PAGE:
A shovel didn’t go into the ground for the first day and a half. The time was spent bushwhacking, searching for likely routes and places to see, using the terrain and marking out possibilities. This was fun stuff, and somewhat harder for one or two of the older folks accompanying the young crew. Yup, me.

Old boardwalk, new tools

It turns out I’m not as nimble as I thought when it comes to jumping up on to (or off) a log. And gaps in dense thickets get smaller when I’m in them. At one point I got stuck pushing up and over an old log, completely caught in the tangle of smaller branches. Couldn’t go forward, couldn’t go back, and couldn’t lose (any more) face. I ended up using my COVID kilos, and simply let myself “fall” forward, counting on gravity and a heavy backpack (or those COVID kilos) to pull me through. It sort of worked. Probably not in any training manual…

Digging it

Anyway, older folks were recovered, plausible routes were marked out, and we’ve spent three sweat and mosquito filled days breaking new trail. The young ones are so strong, and so ready to learn. After months of mostly indoor time, the hours in the forest are wonderful. Purposeful activity, great company, lots of learning, kilos to lose, and all under the watchful eye of bears, spirits, leaders, and spirited leaders-in-making.

Thanks for reading, and I hope you have a wonderful weekend!

Happy Campers

It’s Canada Day next Wednesday, a day we like to stop and think about how fortunate we are to be living and working where we do.

Warmer than it looks

For almost everyone, the year so far – are we only six months in?! – has been challenging, so it’s good to pause and be positive.

A different sense of time

Canada is very far from perfect, but I choose to believe that it’s a nation trying to progress towards greater inclusivity, aiming to ensure what comes next for all Canadians is an improvement on the past. Personally, I wouldn’t want to be anywhere else, in good times or tougher times, and I’m looking forward to Wednesday. Peering ahead, I’d like to think every day is Canada Day for all who live here.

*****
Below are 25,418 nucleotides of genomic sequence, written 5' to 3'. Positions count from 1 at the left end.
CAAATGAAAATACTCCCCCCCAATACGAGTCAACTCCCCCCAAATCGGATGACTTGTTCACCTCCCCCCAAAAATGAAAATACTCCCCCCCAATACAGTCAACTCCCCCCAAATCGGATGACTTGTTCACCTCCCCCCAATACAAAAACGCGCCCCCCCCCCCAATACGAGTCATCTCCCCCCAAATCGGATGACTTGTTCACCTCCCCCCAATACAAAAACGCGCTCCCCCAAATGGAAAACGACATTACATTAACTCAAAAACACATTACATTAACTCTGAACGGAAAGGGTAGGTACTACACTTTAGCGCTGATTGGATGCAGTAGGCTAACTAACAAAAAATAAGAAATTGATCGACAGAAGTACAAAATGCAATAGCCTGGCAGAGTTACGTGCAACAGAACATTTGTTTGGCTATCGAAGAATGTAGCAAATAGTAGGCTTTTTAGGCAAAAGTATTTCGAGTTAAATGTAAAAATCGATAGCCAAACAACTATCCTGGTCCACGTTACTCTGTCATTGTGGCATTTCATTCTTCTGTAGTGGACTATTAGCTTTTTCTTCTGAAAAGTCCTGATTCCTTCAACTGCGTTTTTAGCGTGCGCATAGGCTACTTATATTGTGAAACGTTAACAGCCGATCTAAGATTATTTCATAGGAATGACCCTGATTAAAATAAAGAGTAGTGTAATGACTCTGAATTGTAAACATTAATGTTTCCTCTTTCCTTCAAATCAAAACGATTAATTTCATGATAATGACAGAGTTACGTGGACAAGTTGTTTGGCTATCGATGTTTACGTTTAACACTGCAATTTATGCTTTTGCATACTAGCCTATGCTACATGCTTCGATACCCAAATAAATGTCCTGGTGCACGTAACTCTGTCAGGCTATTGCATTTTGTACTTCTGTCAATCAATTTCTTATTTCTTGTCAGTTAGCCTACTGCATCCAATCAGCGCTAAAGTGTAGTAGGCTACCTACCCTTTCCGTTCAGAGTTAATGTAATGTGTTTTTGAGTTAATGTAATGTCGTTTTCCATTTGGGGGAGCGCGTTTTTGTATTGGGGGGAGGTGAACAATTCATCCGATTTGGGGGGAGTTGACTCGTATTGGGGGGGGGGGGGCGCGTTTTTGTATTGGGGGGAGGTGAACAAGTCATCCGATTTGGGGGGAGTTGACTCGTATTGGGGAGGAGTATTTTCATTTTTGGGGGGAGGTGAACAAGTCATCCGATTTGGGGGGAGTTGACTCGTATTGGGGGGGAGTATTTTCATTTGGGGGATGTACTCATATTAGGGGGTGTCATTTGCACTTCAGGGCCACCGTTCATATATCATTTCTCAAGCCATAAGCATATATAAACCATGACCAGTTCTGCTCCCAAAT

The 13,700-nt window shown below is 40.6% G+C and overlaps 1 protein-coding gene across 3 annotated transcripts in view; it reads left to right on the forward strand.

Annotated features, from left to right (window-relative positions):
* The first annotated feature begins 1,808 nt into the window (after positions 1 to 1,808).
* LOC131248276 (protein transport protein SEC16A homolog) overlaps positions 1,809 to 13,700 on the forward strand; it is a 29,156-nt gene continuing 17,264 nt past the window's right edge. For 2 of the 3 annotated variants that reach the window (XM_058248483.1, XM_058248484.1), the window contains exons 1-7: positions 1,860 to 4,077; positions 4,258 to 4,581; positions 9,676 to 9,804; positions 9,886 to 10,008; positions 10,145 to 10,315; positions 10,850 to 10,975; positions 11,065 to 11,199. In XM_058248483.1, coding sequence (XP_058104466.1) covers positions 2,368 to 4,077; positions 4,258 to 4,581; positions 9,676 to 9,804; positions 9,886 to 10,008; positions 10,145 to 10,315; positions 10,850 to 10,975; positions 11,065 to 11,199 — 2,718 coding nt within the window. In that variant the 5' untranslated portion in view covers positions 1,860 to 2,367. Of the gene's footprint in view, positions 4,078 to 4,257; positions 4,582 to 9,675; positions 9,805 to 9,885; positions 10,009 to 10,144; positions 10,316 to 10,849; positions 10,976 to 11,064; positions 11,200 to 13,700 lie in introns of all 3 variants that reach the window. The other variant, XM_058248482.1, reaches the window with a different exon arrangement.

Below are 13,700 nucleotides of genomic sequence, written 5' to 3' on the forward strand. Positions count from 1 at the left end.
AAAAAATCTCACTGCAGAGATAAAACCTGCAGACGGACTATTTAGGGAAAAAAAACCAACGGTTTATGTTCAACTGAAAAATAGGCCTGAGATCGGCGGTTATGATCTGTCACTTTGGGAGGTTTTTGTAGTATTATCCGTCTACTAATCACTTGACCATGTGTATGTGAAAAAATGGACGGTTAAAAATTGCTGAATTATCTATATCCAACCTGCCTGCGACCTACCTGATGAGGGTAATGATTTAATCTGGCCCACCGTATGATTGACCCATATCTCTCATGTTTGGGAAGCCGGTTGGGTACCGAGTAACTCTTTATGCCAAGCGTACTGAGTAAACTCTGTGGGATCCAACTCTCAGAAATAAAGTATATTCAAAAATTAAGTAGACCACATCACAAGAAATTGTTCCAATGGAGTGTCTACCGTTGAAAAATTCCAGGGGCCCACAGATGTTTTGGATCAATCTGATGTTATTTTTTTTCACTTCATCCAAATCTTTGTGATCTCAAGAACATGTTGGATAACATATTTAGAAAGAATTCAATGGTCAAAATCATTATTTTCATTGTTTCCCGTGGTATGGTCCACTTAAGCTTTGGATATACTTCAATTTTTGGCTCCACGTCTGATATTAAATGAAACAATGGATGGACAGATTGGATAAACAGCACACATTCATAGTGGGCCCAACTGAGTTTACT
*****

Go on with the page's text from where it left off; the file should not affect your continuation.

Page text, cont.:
Taken from Mount Ozzard. Hitacu near side, Ucluelet far side

So if you’re Canadian, know a Canadian, will become a Canadian, have visited Canada, would like to visit Canada, or you’re a big fan of maple syrup, then happy Canada Day to you!

A good idea from Nelson Brewing, BC

Thanks for reading, and enjoy your weekend!

All accompanying photographs were taken this week when I was at work – what a spot to work in! (Not the beer photo – that was after work!)

Benches and beaches

Last week’s post was firmly rooted in unreality, so I thought I’d better demonstrate I haven’t completely lost the plot by writing a more grounded piece. A brief item on benches and beaches, since that’s where we’ve mostly been in between bouts of online work.

What bear? Where?

Scout has enjoyed sniffing out and rediscovering her old haunts, and many of these happen to be in front of convenient benches with a view.

Last Sunday morning, we spent quite some time lost in thought, sitting on a bench and watching bald eagles spiral and sing in lazy loops above the water. Our eyes are a bit out of focus, and at first we couldn’t be absolutely certain if we’d spotted a bear over the bay, or a rock pretending to be a bear. It was a bear. Or the rock was walking…

Could be a moving rock…

Later, we ventured out to Long Beach, uncertain about how busy it might be. We needn’t have worried. The parking lot was about half full, and most folks were surfers judging by numbers in the water. Once we’d walked down the beach for a few minutes, we were fully physically distanced by many hundreds of metres from the very few souls we saw.

Long bench or long beach?

Back on a beach, on a sunny day, it was a relief to sit on a log, watch the surf, and forget the world wide woes for a while. We smiled and smiled, and Scout decided to dig and dig. I believe the trench she created is the only dog-made construction – or deconstruction – that can be seen from space. She sure put in some effort for her beach return.

Hitacu to Ucluelet – you can almost see “our” bench from here!

Speaking of grounded (were we?) I’m delighted to say, all being well, I’m breaking out of self-isolating/work-from-home exile next week. Coronavirus grounded me – and sent me to my room young man – for over twelve weeks. Young rebel that I am, I’ll be taking the car keys, climbing down the drainpipe, and driving off into a summer of misadventures. Or going back to real work. Real work? Yes, if a summer of chainsaw courses, trail building, wilderness survival training, search and rescue skills, beach-keeping and other related learning/mentoring is allowed to be called work. It’ll be a proper grounding, working and learning alongside a group of motivated youth and young adults. We met earlier this week, and it’s going to be an effort for me to keep pace! I predict weekends full of benches, beaches and long snoozes…

Thanks for reading, and I hope you have a wonderful weekend!